Just tackle the basics. Security doesn’t have to be this complex thing. At the end of the day, always sanitize/validate data on input and escape data on output. WordPress provides the tools. Developers simply need to use them.
When you do find a security vulnerability (and all software developers will need to fix security issues at some point in their career), be proactive about correcting the issue.
Since the release of WordPress 3.7, the platform now has the ability to start automatic security updates on plugins that have been deemed vulnerable. Numerous websites have benefited from this automation either by opting through filters or other remote management means. Has this security automation been helpful to you as a developer?
I don’t think this has necessarily helped me directly. I always build against the latest version of WordPress. I don’t intentionally support anything older than one major version back. As part of the terms of Theme Hybrid, I always made it clear that users were expected to run the most updated version of WordPress. So, I’ve been pushing my plugin/theme users to stay updated since 2008. I like to think that has kept security issues to a minimum for many users.
Gutenberg was made the default block editor from WordPress 5.0 onwards. It is said to make things easier for first-timers, website builders and expert coders. What do you think of this change and how does it affect your work on the CMS? Do you prefer the new or the old editor, and why?
The majority of relatively new users I’ve trained or worked with on the block editor love it. For users who have been with WordPress for a while, it’s been a toss-up.
Personally, I’ve been writing in Markdown for years and transferring to the editor via one Markdown plugin or another. With the new block editor, pasting from Markdown is now a breeze. As for using the block editor directly, I do that sometimes, particularly when building out pages or other non-blog content.
In general, I enjoy the block editor far more than the classic editor. However, I’ve never really used the classic editor much. From my perspective, the bar was set pretty low.
With so many years working with WordPress under your belt, what do you believe the future looks like for the Content Management System? Are there any disruptive technologies on the horizon we should be worried about?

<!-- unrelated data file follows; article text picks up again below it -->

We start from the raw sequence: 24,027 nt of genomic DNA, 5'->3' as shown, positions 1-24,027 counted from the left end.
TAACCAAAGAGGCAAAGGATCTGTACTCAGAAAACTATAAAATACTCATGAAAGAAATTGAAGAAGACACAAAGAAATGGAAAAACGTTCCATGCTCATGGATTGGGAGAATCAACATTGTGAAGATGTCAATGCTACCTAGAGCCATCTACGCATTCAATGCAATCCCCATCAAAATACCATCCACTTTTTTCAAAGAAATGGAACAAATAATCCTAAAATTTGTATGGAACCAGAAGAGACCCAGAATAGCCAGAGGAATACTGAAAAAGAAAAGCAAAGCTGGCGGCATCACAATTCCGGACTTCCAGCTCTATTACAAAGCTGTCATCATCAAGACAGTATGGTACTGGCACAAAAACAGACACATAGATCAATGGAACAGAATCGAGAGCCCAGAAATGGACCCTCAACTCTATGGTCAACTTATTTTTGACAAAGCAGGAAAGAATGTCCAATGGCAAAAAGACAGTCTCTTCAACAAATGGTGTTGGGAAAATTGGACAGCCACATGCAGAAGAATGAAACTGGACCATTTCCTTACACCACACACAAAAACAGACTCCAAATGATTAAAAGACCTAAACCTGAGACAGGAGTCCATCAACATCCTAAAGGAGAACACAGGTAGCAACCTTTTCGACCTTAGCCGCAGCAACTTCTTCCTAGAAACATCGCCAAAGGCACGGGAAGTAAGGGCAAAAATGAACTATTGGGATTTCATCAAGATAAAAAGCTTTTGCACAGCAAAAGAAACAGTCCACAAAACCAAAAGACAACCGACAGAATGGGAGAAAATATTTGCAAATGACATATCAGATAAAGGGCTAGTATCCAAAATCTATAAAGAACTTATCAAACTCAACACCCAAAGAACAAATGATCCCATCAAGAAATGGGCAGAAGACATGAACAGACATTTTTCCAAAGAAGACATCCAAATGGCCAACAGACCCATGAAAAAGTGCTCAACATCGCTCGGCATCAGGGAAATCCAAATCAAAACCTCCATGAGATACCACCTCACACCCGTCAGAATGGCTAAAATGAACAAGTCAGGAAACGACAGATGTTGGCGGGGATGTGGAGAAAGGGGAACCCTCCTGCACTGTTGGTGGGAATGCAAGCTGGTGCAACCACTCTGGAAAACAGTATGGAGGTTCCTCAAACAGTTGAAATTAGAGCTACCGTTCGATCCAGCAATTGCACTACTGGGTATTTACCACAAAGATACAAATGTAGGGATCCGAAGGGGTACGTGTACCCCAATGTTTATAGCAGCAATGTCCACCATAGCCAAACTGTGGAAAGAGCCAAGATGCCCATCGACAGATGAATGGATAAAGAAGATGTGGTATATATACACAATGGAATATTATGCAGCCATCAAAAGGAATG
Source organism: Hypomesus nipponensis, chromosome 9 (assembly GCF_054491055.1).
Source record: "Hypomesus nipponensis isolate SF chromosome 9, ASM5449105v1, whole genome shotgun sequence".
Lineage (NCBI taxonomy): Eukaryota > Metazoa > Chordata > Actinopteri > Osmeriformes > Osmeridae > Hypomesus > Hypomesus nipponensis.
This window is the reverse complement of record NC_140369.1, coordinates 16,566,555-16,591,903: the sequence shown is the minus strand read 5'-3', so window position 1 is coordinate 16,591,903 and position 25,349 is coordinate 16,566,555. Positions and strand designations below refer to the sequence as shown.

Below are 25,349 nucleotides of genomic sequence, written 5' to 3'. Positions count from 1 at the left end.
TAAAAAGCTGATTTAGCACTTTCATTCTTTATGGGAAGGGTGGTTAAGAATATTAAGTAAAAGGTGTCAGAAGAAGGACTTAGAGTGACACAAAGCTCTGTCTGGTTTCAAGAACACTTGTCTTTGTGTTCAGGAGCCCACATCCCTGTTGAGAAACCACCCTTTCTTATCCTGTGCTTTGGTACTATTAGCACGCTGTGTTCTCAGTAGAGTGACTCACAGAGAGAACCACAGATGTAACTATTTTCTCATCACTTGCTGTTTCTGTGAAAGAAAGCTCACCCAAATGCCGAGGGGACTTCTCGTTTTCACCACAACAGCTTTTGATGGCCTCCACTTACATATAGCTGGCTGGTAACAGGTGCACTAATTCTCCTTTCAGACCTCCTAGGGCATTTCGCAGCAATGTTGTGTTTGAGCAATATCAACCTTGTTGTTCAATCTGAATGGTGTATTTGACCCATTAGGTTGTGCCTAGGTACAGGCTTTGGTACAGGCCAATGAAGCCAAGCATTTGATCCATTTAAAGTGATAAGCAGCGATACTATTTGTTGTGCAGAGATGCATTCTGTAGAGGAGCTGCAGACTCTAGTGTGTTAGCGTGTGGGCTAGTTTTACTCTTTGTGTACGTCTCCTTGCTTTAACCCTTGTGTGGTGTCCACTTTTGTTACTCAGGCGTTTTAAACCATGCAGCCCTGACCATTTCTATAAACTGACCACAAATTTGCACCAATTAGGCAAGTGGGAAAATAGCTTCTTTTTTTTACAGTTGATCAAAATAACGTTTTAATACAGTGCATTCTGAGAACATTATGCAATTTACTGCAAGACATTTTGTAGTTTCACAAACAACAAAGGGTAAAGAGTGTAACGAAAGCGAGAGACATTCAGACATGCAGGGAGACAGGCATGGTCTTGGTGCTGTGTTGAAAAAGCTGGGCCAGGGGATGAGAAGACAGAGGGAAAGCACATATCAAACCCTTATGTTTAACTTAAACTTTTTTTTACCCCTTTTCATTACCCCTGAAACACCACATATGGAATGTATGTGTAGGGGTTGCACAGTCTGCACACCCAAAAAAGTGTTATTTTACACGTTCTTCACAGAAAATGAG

I don’t have a good track record with predicting the future. But, WordPress’ near future is going to move toward putting full control of the site into the hands of users. The Gutenberg project will have things like block patterns, full-site editing, and similar tools that provide more flexibility for users.
There will always be some technology just around the corner to challenge WordPress. However, the future will be about working with those technologies. For example, a lot of developers are focused on various front-end systems while using WordPress as the backend. We will probably see a ton of growth in that area in the next couple of years. As long as WordPress can keep up in that area, it should be safe for a while.
I think those are some easy bets. The biggest disruptors could come from a leap forward in computer technology. The virtual reality world is something to keep an eye on. The mobile markets are always set to drive change. Honestly, I’m just along for the ride.
Lastly, if you were to give three pieces of advice to someone who was just starting out developing themes or plugins for WordPress what would that advice be?
First and foremost, build things that you are passionate about. The toughest times I had over the years were when I was trying to build against the market. The best times I had were when I was building things that I was truly passionate about.
Second, build to solve problems. If your software isn’t solving either your own or someone else’s problems, I’m not sure what the point of all this is.
Finally, create a welcoming atmosphere. Whether you’re launching your own site, joining someone else’s forum, or whatever, treat your fellow humans as you’d want to be treated. If it’s your own site, get rid of anyone making the place toxic. In the end, it’s all about community. Waking up every morning to a good community of people makes each day a little better.
Thank you for joining us today Justin. We really appreciate you sharing your insights and knowledge with our blog audience. To our readers, if you’d like to follow Justin you can do so on Twitter here.